There are a few ways to make this recipe. The easiest and quickest option is to add all the ingredients in a food processor and blend it all together. Then simmer on low for 15-20 minutes.
This option takes just a little bit longer but you get a more robust flavor.
Start by adding the olive oil to a medium saucepan or pot and heat over low-medium heat. Sweat the diced onions for about 4 minutes. Next, add the minced garlic and cook for about 4 minutes or until lightly golden brown.
Add the chopped fresh tomatoes and let that cook for about 7 minutes or until the tomatoes have softened.
Open the can of crushed tomatoes. Do not drain the can because the juice provides lots of flavor. Add the crushed tomatoes to the saucepan, along with the spices, tomato paste and herbs. Stir well to combine, and simmer on low for about half hour, stirring occasionally.
Blend the cooked sauce using an immersion blender or a food processor (be careful, it's hot!) And that’s it!
Taste the sauce to make sure the seasoning is perfect and then your homemade pizza sauce is ready to use.
Common Questions About Pizza Sauce
Even though all these sauces use very similar ingredients, there are a few differences. Pizza sauce does not need to be cooked because it cooks in the oven with the pizza. However, I will say that if you cook the sauce first for a few minutes, you get a more robust flavor. Spaghetti sauce needs long simmering times and additional ingredients, like ground beef, can be used. Marinara sauce does not typically contain meat (while spaghetti sauce does), giving it a thinner texture.
Pizza sauces generally last between five to seven days if kept between 35 and 40°F.
Yes! Just keep in mind that you need to use airtight containers or freezer bags because air is the enemy of freezer food. The less air exposure your sauce gets, the longer it will last.
If you make your pizza sauce from scratch (like this recipe), the sodium content is lower. However, make sure to use “no salt added” or “low sodium” canned tomato options. You can reduce sodium in pizza sauce by using whole, fresh ingredients whenever possible and choosing low-sodium or "no salt added" canned foods.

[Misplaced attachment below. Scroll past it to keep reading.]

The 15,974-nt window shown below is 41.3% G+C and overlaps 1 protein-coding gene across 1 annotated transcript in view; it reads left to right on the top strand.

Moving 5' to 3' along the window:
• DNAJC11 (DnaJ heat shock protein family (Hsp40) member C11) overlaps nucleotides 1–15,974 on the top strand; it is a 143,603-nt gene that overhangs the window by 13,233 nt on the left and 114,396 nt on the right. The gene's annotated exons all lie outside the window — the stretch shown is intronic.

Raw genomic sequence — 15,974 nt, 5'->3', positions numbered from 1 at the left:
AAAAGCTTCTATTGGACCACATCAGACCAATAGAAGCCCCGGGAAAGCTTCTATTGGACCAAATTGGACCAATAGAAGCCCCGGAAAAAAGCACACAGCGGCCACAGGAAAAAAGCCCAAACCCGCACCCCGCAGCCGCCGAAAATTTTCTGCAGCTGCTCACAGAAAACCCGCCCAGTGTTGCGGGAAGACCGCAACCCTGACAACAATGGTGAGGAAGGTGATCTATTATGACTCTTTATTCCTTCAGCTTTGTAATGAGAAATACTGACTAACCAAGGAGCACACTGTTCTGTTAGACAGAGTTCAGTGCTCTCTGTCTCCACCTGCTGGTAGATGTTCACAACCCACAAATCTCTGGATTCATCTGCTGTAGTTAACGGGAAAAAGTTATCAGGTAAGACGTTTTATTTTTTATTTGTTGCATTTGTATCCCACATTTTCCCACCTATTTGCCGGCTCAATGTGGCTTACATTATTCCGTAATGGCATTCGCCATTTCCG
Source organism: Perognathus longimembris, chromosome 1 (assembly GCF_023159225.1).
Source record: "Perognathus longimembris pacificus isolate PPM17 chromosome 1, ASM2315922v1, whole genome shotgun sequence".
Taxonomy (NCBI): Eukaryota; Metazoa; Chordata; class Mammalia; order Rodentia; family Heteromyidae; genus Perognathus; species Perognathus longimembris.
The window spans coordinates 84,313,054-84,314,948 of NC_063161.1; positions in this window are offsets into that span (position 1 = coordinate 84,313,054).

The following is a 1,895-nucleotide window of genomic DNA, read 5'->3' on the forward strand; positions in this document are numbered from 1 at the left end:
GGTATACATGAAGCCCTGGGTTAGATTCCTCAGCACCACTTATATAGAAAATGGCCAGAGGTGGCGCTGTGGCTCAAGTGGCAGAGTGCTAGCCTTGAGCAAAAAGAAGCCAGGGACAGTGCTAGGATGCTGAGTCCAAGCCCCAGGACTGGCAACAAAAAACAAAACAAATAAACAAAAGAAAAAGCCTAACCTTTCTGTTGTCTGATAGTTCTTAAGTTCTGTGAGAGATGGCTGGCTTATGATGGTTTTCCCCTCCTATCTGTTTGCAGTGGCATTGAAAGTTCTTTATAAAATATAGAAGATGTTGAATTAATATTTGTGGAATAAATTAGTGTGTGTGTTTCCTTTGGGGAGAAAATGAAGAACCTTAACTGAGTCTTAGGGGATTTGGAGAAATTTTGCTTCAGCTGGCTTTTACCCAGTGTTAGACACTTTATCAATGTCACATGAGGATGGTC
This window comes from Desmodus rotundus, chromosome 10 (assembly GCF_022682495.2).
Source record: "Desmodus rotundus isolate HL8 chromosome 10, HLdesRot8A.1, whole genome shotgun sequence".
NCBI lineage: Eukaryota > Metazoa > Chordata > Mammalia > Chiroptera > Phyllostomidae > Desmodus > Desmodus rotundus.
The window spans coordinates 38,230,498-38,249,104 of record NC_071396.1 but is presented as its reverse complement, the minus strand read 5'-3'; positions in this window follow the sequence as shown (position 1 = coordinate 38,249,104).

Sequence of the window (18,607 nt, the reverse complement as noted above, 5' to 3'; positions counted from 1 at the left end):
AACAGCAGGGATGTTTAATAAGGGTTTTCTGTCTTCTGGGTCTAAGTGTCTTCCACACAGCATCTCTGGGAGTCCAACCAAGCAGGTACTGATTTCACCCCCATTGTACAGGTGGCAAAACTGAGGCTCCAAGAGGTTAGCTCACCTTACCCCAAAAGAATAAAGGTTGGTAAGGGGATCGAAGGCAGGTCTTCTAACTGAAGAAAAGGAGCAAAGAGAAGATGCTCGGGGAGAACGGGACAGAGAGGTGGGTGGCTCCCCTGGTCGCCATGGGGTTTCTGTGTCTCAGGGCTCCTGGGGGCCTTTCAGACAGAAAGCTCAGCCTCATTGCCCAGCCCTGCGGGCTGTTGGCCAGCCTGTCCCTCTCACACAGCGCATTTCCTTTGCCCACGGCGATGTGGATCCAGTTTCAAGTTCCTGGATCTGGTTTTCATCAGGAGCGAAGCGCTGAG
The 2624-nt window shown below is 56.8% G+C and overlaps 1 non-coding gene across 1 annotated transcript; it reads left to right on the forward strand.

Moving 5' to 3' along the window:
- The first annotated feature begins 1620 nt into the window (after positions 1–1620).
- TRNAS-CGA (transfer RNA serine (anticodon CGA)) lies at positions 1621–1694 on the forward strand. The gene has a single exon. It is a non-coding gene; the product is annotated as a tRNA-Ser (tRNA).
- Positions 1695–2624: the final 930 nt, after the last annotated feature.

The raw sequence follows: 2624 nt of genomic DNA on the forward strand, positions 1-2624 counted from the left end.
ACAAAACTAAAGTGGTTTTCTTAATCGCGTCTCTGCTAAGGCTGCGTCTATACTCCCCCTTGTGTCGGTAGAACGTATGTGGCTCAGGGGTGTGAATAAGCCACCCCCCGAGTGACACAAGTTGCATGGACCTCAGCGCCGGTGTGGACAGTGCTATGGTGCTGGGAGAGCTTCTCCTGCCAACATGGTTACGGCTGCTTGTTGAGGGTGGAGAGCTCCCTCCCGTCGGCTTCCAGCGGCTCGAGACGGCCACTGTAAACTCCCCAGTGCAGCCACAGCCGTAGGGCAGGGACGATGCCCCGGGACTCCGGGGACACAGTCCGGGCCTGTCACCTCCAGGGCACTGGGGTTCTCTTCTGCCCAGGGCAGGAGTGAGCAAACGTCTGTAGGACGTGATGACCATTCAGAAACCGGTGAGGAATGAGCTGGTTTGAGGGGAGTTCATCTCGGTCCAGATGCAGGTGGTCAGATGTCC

You can use leftover pizza sauce in many dishes including: chili, salsa, tacos, soup, as pasta sauce, in stews and wherever red sauce is used!
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Homemade Low Sodium Pizza Sauce Recipe (easy)
- Food processor or immersion blender
- 2 tablespoons olive oil extra virgin
- 1 small sweet onion roughly chopped
- 3 cloves garlic roughly chopped
- 2 medium roma tomatoes roughly chopped
- 1 can (28 ounce) crushed tomatoes no salt added
- 2 tablespoons tomato paste no salt added
- ¼ teaspoon red pepper flakes (optional)
- 2 teaspoons Italian seasoning
- 1 tablespoon basil fresh
- In a large saucepan or pot, heat two tablespoons of olive oil on medium heat and sweat the chopped onion for about 4 minutes.
- Add garlic, and cook until lightly golden brown, about 4 minutes.
- Add fresh tomatoes and cook for about 7 minutes or until the tomatoes have softened.
- Add crushed tomatoes, tomato paste, spices, and fresh herbs and simmer on low for 15-20 minutes.
- Blend all ingredients with immersion blender or food processor until combined and mostly smooth.
- This makes enough sauce for about 2 large pizzas.
- Spread this pizza sauce on pizza crust and bake in the oven on a pizza stone.
- The sauce can be made ahead and refrigerated for 5 to 7 days or frozen for up to 6 months. Thaw overnight in the refrigerator.
- If you like, you can use this pizza sauce as a spaghetti sauce by adding a cup of warm water and simmering it together for 20 minutes.
- The seasonings in this recipe can be adjusted any way you like. Use fresh herbs instead of dried (use three times as much fresh as dried). You can also add black pepper and more or less red pepper flakes.
- If you want to take your homemade pizza to the next level, use a pizza stone which mimics the effect of a pizzeria's brick oven by raising the temperature and providing an extra-hot surface to bake the pizza.
- For a thicker sauce, simmer for a longer period of time.